Revolt grows against EC’s fast-tracked organic rules change

Evidence that attitudes are hardening towards the European Commission’s plan to radically overhaul organic regulations in Europe was on clear display at last week’s Biofach exhibition and congress in Nuremberg.

Leading organic industry figures and senior politicians from across Europe used the event to call on the new European agriculture commissioner, Phil Hogan (pictured), to apply the brakes on the process of revising the EU Organic Regulation.

The Commission wants agreement on the final form of the revised Regulation in place by June of this year.

Robert Kloos, state secretary at Germany’s Ministry for Food and Agriculture, insisted there was no need for wholesale change to Europe’s organic rules: “We (already) have a Regulation that is tried and tested. We need to enhance, not re-write the rules”. The Dutch agriculture minister, Sharon Dijksma, warned that that speed at which the Regulation was being advanced “puts organic farmers at risk at a time when we need this type of farming more than ever”. Her message to the new commissioner was simple: “Phil, please submit a new EU regulation”.

But commissioner Hogan, giving his first major speech to the organic industry, warned that “failure to move forward would probably mean a delay of five years in improving the regulatory framework of a dynamic and growing sector”. He added: “Can we afford to stand idly by and let complex rules choke further development?”.

“Failure to move forward would probably mean a delay of five years in improving the regulatory framework of a dynamic and growing sector”

Hogan insisted that the Commission was working to get the best outcome for organic farmers and food producers. He said that the new Junker Commission saw “simple EU-wide rules on organic” as part of its high priority jobs and growth agenda. New impetus had been given to organic reform, he said, “so the sector could move forward with a greater sense of clarity and certainty”.

Hogan said reforms were also needed to protect public confidence in organic. “Recent cases of fraud in the organic supply chain demonstrate how fragile a thing public confidence and public trust are in issues such as certification and traceability.” And he warned: “We are only one high profile scandal away from undermining public confidence”.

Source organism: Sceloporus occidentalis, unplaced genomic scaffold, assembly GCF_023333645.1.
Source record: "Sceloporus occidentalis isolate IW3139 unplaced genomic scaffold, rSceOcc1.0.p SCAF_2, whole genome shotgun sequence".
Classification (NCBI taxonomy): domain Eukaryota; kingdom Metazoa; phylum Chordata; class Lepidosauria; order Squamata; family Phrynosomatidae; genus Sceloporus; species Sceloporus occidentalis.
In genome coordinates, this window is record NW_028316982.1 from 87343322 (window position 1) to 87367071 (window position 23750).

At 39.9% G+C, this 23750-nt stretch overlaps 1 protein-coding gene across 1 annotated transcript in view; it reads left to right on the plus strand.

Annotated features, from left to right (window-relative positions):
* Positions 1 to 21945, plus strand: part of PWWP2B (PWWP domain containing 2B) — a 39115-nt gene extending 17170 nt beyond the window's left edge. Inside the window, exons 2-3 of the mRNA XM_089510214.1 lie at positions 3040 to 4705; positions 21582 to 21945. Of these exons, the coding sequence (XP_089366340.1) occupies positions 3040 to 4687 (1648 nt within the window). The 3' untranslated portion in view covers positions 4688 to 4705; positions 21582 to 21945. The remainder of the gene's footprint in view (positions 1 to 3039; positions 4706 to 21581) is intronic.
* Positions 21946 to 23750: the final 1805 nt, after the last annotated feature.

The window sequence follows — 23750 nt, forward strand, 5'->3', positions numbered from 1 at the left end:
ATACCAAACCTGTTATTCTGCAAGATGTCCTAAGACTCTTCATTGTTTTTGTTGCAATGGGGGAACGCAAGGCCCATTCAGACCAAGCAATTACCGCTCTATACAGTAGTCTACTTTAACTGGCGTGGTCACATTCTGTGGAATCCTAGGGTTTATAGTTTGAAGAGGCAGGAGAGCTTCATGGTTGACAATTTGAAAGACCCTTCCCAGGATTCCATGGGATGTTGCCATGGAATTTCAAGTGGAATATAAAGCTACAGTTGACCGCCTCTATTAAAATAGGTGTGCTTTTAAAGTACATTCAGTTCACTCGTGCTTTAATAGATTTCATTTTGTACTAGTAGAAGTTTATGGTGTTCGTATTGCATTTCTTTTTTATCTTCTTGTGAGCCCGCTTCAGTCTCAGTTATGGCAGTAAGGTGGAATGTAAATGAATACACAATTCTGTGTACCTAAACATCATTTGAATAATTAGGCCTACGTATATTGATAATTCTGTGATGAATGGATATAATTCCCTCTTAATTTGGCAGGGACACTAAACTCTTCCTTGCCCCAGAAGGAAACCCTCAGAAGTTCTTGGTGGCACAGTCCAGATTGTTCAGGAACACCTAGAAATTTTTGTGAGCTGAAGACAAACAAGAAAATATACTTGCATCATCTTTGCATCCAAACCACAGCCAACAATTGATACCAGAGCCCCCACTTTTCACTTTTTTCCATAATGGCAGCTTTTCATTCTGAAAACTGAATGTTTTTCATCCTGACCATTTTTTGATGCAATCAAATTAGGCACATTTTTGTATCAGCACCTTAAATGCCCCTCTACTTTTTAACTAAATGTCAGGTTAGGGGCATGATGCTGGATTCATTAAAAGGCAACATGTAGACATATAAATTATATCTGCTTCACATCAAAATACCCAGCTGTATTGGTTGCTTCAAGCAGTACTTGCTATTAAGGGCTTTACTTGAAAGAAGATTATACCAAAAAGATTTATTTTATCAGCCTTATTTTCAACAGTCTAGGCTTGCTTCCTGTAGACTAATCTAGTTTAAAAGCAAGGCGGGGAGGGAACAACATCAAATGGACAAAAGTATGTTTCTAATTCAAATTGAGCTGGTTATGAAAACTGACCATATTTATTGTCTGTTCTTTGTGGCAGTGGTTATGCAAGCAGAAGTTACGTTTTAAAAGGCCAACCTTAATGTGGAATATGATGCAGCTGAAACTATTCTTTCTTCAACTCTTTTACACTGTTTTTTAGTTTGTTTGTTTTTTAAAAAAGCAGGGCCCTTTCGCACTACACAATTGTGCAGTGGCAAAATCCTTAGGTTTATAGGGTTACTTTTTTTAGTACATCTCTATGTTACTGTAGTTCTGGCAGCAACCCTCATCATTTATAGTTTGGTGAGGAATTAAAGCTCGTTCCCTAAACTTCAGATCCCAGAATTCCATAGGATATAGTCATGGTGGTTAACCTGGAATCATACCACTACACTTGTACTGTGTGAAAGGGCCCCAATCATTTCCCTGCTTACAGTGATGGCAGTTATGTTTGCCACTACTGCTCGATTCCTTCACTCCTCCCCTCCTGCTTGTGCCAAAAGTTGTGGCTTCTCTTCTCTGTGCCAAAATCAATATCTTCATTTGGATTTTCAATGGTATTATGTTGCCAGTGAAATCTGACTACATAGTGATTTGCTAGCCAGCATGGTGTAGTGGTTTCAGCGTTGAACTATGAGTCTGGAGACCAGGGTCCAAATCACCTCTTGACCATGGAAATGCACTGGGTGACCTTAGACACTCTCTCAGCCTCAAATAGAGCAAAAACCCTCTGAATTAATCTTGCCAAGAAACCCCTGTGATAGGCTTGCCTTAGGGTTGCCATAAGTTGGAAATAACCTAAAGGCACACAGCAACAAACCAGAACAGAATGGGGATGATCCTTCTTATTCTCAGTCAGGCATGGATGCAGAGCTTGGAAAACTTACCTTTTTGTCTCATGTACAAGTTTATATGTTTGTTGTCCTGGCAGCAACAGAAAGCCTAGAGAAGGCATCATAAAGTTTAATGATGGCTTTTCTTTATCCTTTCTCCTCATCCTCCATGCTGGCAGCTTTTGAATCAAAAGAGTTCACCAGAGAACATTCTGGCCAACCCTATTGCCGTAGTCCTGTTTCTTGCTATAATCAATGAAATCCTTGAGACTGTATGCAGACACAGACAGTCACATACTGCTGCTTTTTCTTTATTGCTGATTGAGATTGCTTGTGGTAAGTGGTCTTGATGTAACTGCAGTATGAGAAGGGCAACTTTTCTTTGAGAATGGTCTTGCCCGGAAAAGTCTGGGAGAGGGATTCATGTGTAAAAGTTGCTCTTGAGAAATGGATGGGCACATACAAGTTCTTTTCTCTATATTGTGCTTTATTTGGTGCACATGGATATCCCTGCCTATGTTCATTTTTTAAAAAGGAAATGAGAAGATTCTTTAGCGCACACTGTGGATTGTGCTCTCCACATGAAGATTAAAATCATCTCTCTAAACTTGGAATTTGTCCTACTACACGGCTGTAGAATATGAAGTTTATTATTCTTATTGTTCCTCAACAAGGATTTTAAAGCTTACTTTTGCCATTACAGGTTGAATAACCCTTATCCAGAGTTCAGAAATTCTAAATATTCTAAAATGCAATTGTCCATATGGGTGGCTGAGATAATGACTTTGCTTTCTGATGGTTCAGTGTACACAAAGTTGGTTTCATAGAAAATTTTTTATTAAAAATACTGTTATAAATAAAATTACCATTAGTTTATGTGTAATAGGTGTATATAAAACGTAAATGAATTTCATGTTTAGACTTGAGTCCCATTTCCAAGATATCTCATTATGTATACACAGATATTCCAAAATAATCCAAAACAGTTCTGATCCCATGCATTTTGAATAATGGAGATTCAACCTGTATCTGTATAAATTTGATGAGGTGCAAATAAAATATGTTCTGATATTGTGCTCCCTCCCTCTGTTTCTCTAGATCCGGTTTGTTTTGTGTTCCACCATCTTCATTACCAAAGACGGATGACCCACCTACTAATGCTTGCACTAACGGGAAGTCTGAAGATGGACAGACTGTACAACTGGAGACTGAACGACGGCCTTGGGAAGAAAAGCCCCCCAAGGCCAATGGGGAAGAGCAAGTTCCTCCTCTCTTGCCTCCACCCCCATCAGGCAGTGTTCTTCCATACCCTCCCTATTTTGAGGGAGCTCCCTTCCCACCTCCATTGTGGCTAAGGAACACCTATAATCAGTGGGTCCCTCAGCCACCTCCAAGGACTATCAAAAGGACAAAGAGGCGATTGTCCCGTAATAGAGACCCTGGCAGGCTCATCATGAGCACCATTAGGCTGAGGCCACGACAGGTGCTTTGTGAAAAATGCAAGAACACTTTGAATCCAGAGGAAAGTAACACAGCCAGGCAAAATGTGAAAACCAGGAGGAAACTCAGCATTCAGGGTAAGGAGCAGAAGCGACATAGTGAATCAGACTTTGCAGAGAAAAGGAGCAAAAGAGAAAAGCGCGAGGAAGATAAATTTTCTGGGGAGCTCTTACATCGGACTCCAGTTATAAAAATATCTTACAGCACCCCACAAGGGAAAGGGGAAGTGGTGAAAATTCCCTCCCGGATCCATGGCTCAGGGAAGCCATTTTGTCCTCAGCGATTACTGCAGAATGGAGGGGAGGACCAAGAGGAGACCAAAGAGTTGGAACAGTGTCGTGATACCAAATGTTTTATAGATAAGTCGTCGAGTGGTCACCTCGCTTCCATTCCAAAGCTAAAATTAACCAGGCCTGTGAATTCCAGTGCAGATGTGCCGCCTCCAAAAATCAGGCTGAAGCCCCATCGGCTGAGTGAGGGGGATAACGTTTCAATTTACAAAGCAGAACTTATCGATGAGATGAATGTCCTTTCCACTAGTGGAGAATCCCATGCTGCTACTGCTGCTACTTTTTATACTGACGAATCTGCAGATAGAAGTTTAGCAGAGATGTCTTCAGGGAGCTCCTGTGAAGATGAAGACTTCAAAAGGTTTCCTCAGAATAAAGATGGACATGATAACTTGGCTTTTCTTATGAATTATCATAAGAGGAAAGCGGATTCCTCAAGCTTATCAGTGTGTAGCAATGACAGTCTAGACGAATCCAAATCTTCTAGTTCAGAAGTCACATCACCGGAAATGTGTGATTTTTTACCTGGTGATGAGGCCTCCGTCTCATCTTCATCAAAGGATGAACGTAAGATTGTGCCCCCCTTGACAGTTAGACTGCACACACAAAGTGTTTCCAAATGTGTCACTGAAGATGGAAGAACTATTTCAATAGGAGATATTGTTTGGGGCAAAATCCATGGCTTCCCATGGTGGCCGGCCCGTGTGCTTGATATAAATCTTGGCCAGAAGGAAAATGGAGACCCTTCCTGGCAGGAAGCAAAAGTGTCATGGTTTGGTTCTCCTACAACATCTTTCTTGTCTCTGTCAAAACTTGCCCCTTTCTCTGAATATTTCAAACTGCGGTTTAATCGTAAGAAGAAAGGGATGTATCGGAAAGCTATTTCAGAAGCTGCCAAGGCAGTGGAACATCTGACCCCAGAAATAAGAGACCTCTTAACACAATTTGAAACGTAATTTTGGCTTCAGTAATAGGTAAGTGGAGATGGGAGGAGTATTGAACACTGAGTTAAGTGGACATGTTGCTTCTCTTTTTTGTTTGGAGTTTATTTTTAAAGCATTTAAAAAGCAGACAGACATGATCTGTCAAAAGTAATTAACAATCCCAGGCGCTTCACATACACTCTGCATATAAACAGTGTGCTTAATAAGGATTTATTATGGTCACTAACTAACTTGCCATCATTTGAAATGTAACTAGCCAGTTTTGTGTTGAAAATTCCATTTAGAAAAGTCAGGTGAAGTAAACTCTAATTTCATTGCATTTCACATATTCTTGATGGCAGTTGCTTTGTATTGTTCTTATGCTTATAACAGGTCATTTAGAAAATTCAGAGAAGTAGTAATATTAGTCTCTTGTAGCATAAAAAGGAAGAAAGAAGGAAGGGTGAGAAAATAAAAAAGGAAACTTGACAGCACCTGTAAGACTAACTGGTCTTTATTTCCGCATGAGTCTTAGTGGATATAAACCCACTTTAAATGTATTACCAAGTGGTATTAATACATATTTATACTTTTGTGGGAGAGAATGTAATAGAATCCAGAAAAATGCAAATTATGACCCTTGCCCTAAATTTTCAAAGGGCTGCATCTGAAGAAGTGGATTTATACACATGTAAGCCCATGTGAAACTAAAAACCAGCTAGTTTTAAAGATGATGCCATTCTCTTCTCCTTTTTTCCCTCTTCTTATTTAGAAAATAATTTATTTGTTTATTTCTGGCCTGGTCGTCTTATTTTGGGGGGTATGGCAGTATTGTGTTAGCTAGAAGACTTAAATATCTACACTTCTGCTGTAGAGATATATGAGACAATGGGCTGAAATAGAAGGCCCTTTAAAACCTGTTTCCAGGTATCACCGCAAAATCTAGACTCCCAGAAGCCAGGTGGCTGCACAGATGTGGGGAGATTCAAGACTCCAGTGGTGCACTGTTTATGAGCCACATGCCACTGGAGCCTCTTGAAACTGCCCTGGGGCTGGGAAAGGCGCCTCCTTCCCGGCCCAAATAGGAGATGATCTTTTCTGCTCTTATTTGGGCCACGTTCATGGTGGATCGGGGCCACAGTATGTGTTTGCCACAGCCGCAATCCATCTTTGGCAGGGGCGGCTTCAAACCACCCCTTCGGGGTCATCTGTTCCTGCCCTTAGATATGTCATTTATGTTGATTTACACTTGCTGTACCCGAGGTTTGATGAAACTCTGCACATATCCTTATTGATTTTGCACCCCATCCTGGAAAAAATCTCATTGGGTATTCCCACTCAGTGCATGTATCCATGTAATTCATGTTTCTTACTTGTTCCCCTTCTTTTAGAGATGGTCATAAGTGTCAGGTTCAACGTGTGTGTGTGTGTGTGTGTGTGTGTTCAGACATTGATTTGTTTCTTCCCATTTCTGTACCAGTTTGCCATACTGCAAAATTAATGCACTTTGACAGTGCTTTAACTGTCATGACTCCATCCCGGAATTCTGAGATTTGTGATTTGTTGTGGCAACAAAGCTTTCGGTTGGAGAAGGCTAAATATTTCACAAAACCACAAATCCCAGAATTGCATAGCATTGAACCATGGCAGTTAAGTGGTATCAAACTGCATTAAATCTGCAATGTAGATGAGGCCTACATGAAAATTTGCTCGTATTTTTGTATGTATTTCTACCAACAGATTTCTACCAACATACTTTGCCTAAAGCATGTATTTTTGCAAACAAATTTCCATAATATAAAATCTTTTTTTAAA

But industry figures said major areas of concern about the Commission’s proposals remained. And they warned that legislation intended to help the organic food industry could end up threatening its future. Dr. Felix Prinz zu Löwenstein, chairman of BÖLW, said: “We don’t need a revolution that throws away the baby with the bathwater”. Chris Stopes, President of the IFOAM EU Group, added: “The standard shouldn’t be the master, but the servant. The Regulation needs to be enabling – but at the moment it’s going in the wrong direction.”

“The standard shouldn’t be the master, but the servant”

While commissioner Hogan was adamant about sticking to the current tight timetable, he said he would “take a fresh look” at those issues that had “triggered fears among stakeholders” He also acknowledged the role of the Council of Ministers and the European Parliament in the process, and said he “looked forward to working rapidly and very closely with European Parliament rapporteur, Martin Häusling”.

Martin Häusling, a Green MEP, earlier made his own view on the matter clear: “We don’t want a complete revision of the EU organic regulation, but a reform that will work in practice. This is our ambition in the Parliament.”

Jim Manson